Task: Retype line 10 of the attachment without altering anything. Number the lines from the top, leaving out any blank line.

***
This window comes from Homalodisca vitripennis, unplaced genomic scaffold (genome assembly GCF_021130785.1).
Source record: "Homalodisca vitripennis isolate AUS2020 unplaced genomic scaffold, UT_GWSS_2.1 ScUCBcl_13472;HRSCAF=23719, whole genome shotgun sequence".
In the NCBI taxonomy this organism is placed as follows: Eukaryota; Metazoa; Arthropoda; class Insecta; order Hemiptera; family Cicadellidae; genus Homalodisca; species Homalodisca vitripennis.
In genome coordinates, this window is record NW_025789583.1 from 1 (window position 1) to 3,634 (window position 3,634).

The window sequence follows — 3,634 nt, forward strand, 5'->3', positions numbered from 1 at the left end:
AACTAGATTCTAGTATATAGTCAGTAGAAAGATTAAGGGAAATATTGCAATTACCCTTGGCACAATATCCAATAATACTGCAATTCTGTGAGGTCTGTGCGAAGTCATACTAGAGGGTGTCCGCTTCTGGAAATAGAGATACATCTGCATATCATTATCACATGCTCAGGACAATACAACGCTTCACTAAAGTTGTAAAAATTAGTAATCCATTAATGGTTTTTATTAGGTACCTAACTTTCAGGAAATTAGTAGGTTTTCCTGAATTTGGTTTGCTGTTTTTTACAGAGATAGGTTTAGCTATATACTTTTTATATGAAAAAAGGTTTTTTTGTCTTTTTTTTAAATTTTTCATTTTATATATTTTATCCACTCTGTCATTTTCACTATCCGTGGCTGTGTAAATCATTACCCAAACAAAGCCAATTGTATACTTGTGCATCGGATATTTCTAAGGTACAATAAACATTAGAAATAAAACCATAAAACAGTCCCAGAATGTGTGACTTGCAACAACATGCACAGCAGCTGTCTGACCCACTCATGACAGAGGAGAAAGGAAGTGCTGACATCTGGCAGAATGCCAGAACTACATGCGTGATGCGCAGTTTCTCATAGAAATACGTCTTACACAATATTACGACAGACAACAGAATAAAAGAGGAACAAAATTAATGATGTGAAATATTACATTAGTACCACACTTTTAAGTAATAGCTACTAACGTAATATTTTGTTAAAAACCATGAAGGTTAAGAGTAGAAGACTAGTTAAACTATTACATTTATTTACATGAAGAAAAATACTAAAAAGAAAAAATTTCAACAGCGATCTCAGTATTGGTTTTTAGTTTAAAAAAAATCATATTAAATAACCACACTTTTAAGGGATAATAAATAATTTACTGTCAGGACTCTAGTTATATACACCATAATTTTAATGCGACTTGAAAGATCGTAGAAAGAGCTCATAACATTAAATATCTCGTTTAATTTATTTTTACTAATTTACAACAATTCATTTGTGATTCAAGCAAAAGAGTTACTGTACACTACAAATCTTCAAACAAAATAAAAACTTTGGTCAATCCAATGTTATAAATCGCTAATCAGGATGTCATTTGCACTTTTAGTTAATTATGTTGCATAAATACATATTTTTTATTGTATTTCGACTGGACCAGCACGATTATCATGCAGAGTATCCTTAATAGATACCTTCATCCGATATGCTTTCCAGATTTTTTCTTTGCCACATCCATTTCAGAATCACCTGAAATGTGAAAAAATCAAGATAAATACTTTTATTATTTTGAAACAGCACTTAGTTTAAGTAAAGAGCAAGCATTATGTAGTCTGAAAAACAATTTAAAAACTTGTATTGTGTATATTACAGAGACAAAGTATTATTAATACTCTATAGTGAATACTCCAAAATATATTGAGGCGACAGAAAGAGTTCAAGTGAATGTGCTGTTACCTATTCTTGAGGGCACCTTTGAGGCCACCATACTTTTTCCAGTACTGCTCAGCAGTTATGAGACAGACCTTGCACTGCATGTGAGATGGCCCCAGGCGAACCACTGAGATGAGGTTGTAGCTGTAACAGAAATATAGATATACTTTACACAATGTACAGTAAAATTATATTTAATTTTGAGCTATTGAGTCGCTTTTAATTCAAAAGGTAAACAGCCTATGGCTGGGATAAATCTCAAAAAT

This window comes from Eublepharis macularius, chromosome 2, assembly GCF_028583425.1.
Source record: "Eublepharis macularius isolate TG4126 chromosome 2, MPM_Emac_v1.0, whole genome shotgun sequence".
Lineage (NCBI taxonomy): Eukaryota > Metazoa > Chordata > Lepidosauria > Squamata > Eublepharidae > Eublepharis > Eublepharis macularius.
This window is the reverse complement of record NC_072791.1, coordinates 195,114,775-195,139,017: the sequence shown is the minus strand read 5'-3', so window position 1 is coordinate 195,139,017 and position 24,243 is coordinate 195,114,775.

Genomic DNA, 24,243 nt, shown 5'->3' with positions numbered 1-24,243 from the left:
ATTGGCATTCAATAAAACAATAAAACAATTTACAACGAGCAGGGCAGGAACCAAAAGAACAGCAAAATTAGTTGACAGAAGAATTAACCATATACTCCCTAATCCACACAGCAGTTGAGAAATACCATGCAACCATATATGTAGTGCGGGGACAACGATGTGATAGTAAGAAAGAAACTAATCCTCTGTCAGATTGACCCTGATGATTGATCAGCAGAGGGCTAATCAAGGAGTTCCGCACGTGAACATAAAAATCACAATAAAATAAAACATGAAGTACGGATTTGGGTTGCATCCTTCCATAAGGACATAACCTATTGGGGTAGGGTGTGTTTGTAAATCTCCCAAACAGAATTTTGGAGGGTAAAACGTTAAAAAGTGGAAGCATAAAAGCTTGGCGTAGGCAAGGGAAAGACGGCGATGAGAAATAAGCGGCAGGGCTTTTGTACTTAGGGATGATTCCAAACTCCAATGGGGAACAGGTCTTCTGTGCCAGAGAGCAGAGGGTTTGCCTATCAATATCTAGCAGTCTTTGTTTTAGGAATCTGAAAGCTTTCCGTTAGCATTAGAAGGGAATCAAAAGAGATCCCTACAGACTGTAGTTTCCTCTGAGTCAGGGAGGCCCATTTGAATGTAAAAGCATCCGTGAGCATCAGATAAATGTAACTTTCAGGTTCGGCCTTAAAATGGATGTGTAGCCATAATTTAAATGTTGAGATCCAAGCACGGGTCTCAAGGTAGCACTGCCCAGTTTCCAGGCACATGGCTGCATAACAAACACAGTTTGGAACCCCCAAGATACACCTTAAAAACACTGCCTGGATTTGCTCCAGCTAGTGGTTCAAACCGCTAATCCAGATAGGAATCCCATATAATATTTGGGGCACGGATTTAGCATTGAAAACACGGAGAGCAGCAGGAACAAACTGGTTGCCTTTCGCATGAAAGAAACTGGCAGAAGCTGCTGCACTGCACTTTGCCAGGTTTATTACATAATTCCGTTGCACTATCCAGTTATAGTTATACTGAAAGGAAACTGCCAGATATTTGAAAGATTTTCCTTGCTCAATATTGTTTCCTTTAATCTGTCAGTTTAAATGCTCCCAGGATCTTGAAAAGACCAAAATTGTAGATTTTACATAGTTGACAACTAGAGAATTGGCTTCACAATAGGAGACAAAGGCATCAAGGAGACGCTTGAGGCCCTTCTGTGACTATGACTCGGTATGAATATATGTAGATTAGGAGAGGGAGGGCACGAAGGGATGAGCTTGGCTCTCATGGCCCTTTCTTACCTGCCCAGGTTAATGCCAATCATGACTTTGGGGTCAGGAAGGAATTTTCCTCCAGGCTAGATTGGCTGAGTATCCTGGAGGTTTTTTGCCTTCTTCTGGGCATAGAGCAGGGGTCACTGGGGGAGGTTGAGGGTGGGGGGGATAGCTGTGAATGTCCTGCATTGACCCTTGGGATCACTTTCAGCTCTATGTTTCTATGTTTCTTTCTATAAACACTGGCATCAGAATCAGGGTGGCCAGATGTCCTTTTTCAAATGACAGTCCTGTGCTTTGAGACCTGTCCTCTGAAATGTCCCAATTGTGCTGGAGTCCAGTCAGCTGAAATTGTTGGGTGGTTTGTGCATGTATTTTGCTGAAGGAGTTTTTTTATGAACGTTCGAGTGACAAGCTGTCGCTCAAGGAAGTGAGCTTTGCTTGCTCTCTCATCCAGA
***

This window is the reverse complement of record NC_072791.1, coordinates 195,114,775-195,139,017: the sequence shown is the minus strand read 5'-3', so window position 1 is coordinate 195,139,017 and position 24,243 is coordinate 195,114,775.